CC class
COMP
SITE
Measured height (m)
Modeled height (m)
Relative Error
Absolute error (m)
<30
8.44
6.35
6.6
7.1
0.07
0.4
30–35
9.43
9.79
10.5
9.9
0.05
0.6
35–40
5.71
6.67
4.4
5.0
0.14
0.6
40–45
9.74
7.25
9.3
8.6
0.08
0.7
45–50
7.37
8.98
7.6
7.7
0.02
0.1
50–55
9.38
10.30
8.8
10.1
0.15
1.3
55–60
10.04
10.55
11.0
10.7
0.02
0.3
60–65
11.04
9.52
11.1
10.9
0.02
0.2
65–70
10.01
9.31
8.9
9.9
0.11
1.0
70–75
7.22
9.17
8.8
7.6
0.13
1.1
75–80
9.32
10.07
10.3
9.8
0.05
0.5
>80
9.96
7.89
8.7
9.0
0.03
0.3
AVG
8.97
8.82
8.8
8.8
0.07
0.59
STD
1.53
1.43
1.9
1.8
0.05
0.39
R2
0.2
0.86
P value
0.15
<0.01
VIF
1.25
A comparison between measured and modeled mean tree height over the validation data subset.
Here it must be noted that though the effect of ln(CCF) was not statistically significant for the model represented by (2), excluding it from the calculation did not change the correlation level depicted in Figure 1, nor the resulting statistics (see below) in the specific case. Nevertheless, we decided to include it in the final model, as it is the only parameter that takes into account the “social status” of trees within the plot, and including it seemed important from the silvicultural point of view.
Further analysis of the data is presented in Table 3. It highlights that for more than 75% of the classes the absolute error (AE=|measured-modeled|) was less than or equal to 1 m, whereas a higher deviation from the measured data was registered for the remaining 25% of the classes (i.e., two cases). Both groups, however, remained within the boundaries of the standard error for photogrammetric interpretation of aerial photography used by the Survey of Israel (i.e., 2 m, I. Sosnitsky, personal communication). The average AE was 0.6 m and was considered to be negligible. The average relative error (RE=|measured-modeled|/measured) was 7%±5%; it was smaller than 10% for 66.67% of classes and never exceeded 15%. Hence, based on a combination of high correlation coefficient (Figure 1) and the above statistics we deduced that the overall accuracy of the model could be considered adequate, demonstrating the validity of the linear approximation (1).
Comparison between measured and predicted values of mean tree height.
Plot
Measured height (m)
Predicted height (m)
Absolute error (m)
1
8.8
9.1
0.3
2
7.4
8.1
0.7
3
8.5
9.1
0.6
4
8.0
8.3
0.3
5
7.7
8.2
0.5
6
9.1
9.1
0
AVG
8.3
8.7
0.4
STD
0.66
0.50
0.25
R2
0.88
Slope
0.71
Offset
2.83
P value
<0.01
In light of the results presented in Table 2, the proposed model (1) was implemented for mapping mean tree height over the SSA on a per-pixel basis, as based on a multispectral satellite image. All variables required for the SITE term were assessed at 20 m spatial resolution DTM [29]. A 4 m spatial resolution IKONOS image was then aggregated to 20 m resolution, to make it comparable with DTM.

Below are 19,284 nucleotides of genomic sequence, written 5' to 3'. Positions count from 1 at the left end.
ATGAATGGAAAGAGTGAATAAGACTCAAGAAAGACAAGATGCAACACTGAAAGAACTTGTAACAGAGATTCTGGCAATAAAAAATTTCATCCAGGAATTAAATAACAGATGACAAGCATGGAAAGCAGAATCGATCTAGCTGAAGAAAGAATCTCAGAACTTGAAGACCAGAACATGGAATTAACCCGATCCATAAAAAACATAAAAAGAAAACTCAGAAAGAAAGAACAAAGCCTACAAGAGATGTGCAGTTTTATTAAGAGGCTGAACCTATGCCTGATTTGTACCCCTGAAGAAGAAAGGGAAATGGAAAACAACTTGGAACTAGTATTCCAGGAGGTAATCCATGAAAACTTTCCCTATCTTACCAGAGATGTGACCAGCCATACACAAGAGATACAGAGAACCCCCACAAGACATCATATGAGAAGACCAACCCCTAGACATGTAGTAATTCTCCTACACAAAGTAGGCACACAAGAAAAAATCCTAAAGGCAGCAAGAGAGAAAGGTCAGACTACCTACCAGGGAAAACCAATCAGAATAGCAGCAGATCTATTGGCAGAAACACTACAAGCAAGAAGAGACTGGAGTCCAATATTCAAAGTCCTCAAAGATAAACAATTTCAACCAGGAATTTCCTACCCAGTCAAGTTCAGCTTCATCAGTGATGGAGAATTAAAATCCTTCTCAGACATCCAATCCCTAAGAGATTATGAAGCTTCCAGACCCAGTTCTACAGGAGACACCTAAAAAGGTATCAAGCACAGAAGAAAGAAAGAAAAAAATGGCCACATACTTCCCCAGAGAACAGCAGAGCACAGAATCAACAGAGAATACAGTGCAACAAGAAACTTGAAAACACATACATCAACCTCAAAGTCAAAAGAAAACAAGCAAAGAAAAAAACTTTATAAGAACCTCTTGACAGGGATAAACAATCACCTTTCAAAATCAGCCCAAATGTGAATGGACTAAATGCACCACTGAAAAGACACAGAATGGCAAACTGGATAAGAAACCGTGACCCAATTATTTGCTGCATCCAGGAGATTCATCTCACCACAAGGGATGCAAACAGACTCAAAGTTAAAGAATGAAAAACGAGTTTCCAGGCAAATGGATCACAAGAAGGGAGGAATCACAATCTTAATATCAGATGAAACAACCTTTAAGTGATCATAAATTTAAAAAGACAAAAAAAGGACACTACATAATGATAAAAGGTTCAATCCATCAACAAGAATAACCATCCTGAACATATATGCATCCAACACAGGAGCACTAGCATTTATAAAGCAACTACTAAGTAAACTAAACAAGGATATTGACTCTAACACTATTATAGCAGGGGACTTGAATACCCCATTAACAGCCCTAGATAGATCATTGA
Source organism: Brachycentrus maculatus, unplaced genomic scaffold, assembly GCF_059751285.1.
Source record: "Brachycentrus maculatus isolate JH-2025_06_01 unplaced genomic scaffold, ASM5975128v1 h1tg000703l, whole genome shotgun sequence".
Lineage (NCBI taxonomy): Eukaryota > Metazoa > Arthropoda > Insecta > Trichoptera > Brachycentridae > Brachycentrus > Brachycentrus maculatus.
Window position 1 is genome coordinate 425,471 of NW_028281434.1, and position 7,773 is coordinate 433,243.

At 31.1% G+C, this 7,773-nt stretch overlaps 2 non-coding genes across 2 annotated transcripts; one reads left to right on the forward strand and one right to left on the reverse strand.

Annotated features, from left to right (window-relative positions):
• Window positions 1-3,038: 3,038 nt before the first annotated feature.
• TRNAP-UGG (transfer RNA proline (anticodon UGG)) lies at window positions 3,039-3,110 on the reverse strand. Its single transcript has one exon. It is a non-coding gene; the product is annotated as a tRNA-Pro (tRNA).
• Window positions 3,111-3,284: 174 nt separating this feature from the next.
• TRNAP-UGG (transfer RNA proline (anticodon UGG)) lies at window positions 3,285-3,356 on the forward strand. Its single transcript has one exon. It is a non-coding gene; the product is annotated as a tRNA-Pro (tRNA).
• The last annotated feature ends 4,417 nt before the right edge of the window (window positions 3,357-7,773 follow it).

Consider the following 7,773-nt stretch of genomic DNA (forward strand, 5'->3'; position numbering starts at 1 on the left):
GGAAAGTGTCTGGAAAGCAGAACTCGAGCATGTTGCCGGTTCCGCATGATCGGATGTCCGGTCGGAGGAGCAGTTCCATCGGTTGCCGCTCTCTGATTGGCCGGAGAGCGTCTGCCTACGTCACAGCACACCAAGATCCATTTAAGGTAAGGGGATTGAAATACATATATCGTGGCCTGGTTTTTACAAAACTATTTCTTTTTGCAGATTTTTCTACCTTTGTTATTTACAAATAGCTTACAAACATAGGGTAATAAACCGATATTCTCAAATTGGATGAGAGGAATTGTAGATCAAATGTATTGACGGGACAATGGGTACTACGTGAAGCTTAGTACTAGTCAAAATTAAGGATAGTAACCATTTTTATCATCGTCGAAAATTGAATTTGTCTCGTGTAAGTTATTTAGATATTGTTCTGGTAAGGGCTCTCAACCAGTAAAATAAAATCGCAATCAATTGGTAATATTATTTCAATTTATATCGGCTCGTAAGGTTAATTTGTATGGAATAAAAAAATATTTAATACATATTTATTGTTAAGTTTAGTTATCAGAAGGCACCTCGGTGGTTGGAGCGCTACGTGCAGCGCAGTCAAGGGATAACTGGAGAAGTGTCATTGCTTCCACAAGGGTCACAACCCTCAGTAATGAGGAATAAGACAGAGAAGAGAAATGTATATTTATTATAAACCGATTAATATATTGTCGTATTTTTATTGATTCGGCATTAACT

The FVC was calculated according to (4) with values of 0.13 and 0.75 used for NDVImin and NDVImax, respectively [30]. This resulted in a map of the spatial distribution of FVC that ranged from 40% to 70% over the study area within the entire image, and averaged 51.5%±4% for the six training plots. This value corresponds to an average CC calculated from measured crown width of 50%±11%, with an average absolute error less than 10%±6%. The FVC was then used to calculate the CCF as discussed in details by Sprintsin et al. [17] and, consequently, the COMP term.
Figure 2 is a map of spatial distribution of mean tree height over 1 km^{2}. This map was then overlain with the vector layer of six 1000 m^{2} plots. The mean Ht value for each plot was extracted with a Zonal Statistics procedure of the ERDAS Imagine software and then compared with ground-based measurements. Those comparisons, presented in Table 3, show high and significant linear correlation between the calculated and measured values (R2=0.88; slope = 0.71; P<0.01) indicating freedom from systematic error in the calculations. It also shows that both sets were very comparable with regard to mean values (8.3 and 8.7 m for measured and modeled sets, resp.) and on a plot-to-plot basis, with an absolute error that never exceeded 0.7 m and had an average of 0.4 m, which was considered as negligible.
Spatial distribution of mean tree height over the specific study area. Note the location of training plots used in validation of the map accuracy (gray squares).
4.3. Practical Implementation of the Proposed Methodology
As was mentioned earlier in this paper (Section 1), accurate approximation of the mean tree height could benefit hydrometeorological studies for which detailed description of canopy structure is required in estimation of surface aerodynamic roughness properties and consequent assessment of water and energy balances. To test the accuracy of the proposed methodology, the measured and the calculated values of Ht for each CC class of the validation data subset (see Table 2) were used as an input for surface aerodynamic resistance (ra) calculations [40]: